Newspaper article Evening Gazette (Middlesbrough, England)

Wholesome Saab Lets You Step on the Grass; Full Chat

Newspaper article Evening Gazette (Middlesbrough, England)

Wholesome Saab Lets You Step on the Grass; Full Chat

Article excerpt

Byline: By STEVE ORME

YOU may have woken this morning full of trepidation over Pakistan, worried about collapsing house prices or fearful of who will be voted off Celebrity Come Dancing but here's the really bad news. It's only five weeks to Christmas.

Bloatfest is now so close, dealers are openly pushing Slimfast on street corners. Make no mistake, the pudding's going to get you.

Unless, that is, you try something different this year. A Swedish Christmas dinner for instance.

For this you will require the following; mustard coated ham, smoked eel, air-dried cod, red cabbage, two types of pickled herring, a slice of delicious elk sausage, red cabbage and of course, that old favourite, knackebrod.

This is, in fact, the traditional and famed smorgasbord or 'sandwich table' and is served stone cold. A day early.

Now let's dwell here for a moment. In temperatures that would cause stress fractures in an ornamental brass monkey, the Swedes choose to celebrate with cold fish and Ryvita. Meanwhile in semi-tropical Britain we are tucking into high octane gravy and the traditional slow cooked sprouts.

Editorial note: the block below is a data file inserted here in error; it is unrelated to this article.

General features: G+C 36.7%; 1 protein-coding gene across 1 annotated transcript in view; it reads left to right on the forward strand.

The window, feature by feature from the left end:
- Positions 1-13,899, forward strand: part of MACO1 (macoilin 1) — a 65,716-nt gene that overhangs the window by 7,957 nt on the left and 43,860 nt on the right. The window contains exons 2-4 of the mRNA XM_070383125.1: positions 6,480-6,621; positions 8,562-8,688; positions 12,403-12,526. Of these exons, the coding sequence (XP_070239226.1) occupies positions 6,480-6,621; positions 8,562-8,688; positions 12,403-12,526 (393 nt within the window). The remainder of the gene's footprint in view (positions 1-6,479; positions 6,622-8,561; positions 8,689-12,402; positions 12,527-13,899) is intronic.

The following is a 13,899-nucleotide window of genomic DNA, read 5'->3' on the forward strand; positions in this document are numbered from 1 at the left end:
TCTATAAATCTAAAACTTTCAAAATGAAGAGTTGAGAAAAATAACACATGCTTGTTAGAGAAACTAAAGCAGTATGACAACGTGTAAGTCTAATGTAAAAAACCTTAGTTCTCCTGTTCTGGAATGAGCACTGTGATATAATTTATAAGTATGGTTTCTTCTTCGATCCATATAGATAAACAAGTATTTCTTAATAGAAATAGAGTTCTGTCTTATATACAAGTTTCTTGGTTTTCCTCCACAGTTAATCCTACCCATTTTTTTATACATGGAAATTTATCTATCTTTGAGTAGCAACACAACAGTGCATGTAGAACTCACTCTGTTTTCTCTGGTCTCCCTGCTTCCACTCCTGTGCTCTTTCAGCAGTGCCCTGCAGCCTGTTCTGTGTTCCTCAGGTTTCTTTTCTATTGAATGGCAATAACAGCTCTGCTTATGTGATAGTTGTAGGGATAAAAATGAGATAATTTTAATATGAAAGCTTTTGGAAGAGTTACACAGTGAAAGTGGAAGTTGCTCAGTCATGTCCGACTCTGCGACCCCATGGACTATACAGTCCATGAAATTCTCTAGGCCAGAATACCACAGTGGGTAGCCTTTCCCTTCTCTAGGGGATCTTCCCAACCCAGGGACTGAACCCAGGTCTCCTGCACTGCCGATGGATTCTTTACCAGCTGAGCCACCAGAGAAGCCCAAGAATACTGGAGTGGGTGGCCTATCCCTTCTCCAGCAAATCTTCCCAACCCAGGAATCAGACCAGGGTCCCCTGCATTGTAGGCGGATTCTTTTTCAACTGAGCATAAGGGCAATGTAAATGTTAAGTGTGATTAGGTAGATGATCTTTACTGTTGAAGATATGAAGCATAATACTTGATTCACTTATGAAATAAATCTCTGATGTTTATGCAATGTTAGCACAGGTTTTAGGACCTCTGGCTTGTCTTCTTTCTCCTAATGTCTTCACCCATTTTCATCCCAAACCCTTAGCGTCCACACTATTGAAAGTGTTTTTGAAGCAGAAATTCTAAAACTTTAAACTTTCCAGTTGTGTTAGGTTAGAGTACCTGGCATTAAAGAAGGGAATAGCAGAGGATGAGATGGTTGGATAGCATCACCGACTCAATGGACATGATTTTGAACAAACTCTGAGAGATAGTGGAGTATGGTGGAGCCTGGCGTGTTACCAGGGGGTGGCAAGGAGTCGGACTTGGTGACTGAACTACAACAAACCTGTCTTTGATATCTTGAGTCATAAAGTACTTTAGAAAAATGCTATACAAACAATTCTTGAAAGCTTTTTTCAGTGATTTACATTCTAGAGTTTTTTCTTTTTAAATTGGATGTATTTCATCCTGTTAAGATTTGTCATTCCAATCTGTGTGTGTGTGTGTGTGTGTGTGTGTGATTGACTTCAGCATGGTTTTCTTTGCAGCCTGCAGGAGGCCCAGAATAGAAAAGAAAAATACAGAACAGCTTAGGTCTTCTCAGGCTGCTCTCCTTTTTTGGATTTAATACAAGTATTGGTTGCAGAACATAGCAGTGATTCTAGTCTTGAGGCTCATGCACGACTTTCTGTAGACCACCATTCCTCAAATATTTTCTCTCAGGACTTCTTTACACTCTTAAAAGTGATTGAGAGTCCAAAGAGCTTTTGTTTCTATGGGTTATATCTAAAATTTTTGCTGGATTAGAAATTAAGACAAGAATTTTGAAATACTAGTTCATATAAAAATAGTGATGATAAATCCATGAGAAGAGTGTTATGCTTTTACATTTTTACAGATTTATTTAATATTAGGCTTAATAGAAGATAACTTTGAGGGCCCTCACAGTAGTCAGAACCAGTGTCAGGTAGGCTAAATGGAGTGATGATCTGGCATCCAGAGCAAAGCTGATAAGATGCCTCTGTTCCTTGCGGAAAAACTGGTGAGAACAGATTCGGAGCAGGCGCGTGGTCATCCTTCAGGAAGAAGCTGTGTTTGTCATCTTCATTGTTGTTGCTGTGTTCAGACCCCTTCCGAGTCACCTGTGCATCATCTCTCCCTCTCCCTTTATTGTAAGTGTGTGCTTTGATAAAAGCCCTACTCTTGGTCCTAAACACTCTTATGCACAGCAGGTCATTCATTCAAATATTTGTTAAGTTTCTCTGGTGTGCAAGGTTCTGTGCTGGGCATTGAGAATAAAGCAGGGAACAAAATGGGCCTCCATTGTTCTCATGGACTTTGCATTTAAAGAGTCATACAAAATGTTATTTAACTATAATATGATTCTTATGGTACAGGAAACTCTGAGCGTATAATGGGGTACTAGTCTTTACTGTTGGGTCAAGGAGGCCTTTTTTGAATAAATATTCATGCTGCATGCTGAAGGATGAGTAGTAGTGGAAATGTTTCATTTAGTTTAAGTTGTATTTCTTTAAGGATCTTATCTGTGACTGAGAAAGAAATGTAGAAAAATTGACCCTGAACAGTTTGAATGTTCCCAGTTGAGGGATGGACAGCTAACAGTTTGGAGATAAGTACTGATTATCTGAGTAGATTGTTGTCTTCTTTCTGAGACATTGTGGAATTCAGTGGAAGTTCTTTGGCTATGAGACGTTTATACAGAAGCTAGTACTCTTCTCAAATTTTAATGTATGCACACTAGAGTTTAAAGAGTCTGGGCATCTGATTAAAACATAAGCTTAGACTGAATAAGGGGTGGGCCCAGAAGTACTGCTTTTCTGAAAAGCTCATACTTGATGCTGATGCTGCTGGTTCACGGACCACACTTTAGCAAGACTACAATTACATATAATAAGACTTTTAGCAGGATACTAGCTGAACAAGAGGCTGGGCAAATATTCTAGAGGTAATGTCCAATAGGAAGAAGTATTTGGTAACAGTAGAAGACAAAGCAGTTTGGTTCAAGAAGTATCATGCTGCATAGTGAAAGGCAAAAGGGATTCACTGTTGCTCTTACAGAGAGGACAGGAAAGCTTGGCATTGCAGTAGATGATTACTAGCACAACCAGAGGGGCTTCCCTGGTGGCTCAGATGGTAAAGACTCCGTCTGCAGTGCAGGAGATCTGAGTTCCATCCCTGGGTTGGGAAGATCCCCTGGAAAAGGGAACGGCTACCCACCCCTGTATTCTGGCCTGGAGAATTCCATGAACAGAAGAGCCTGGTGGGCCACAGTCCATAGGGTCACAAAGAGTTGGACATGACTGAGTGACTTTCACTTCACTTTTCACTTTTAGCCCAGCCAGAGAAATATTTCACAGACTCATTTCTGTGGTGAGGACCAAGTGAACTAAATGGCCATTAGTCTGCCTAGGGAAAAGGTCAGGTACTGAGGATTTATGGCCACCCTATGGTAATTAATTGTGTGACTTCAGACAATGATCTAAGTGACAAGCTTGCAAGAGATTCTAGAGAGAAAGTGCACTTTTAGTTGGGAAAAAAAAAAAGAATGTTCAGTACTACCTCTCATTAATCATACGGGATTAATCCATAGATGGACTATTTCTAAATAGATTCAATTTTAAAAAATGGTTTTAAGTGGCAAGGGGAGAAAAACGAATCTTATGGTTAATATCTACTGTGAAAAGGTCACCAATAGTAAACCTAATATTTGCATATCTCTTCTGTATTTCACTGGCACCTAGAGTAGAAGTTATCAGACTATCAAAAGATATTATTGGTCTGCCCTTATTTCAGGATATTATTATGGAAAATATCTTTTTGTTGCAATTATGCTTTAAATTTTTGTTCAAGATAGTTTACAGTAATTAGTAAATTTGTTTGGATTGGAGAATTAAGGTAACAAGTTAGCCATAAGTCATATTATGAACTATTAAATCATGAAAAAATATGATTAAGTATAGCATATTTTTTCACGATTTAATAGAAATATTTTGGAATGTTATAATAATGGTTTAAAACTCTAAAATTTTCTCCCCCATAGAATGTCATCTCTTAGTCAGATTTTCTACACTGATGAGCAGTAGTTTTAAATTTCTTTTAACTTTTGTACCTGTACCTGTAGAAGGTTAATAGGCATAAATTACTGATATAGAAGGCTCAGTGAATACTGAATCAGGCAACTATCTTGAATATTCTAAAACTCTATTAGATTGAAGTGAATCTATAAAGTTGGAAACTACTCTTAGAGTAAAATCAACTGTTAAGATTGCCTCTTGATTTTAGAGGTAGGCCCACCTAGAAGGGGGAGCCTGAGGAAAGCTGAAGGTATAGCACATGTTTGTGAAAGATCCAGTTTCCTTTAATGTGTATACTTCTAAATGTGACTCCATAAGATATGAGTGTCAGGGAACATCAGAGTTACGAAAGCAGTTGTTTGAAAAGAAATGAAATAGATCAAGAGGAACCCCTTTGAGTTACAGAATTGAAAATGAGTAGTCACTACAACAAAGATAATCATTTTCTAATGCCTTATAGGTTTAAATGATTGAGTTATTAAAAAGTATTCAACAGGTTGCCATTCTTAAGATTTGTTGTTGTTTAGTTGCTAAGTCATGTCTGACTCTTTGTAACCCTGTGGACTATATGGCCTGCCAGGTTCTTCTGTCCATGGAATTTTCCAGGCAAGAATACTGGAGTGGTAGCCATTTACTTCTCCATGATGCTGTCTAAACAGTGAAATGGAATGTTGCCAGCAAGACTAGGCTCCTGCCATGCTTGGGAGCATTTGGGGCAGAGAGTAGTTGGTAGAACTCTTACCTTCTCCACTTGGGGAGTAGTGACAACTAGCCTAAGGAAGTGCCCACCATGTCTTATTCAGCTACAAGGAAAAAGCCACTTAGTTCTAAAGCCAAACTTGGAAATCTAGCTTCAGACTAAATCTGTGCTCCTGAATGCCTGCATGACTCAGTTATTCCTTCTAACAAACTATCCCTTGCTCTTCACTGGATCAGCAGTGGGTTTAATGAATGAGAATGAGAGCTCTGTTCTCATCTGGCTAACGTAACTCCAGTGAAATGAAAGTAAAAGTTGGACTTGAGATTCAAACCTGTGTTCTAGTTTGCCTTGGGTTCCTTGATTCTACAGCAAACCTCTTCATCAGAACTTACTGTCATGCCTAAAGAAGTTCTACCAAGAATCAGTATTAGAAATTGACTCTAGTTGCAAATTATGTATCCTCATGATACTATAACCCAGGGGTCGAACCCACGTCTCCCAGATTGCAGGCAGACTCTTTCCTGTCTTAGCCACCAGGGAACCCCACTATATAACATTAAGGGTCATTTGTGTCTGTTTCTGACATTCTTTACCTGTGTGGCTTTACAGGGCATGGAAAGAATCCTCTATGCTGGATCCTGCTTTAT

This comparison clearly demonstrates a Swedish strength of identity that shames our own mongrel indifference to roots. Roast turkey, for example, is American and sprouts - well, where is Hercule Poirot from?

This sense of identity is evident elsewhere. Sweden has an able air force of respected home-engineered Viggin jets. Yet whenever anyone throws an impromptu war they stay at home. As do the Swiss but they make their position clear by mobilising the army on bicycles.

How would you label the Swedish national identity? Well, like their Christmas dinner, wholesome seems reasonable. The most controversial thing they ever exported was Abba.

Bringing us neatly, via an afternoon picking fresh lingonberries, to the Saab 9-3 bio-fuel.

You would think that even the most wild-eyed of lentilists would support a car that runs on grass. …

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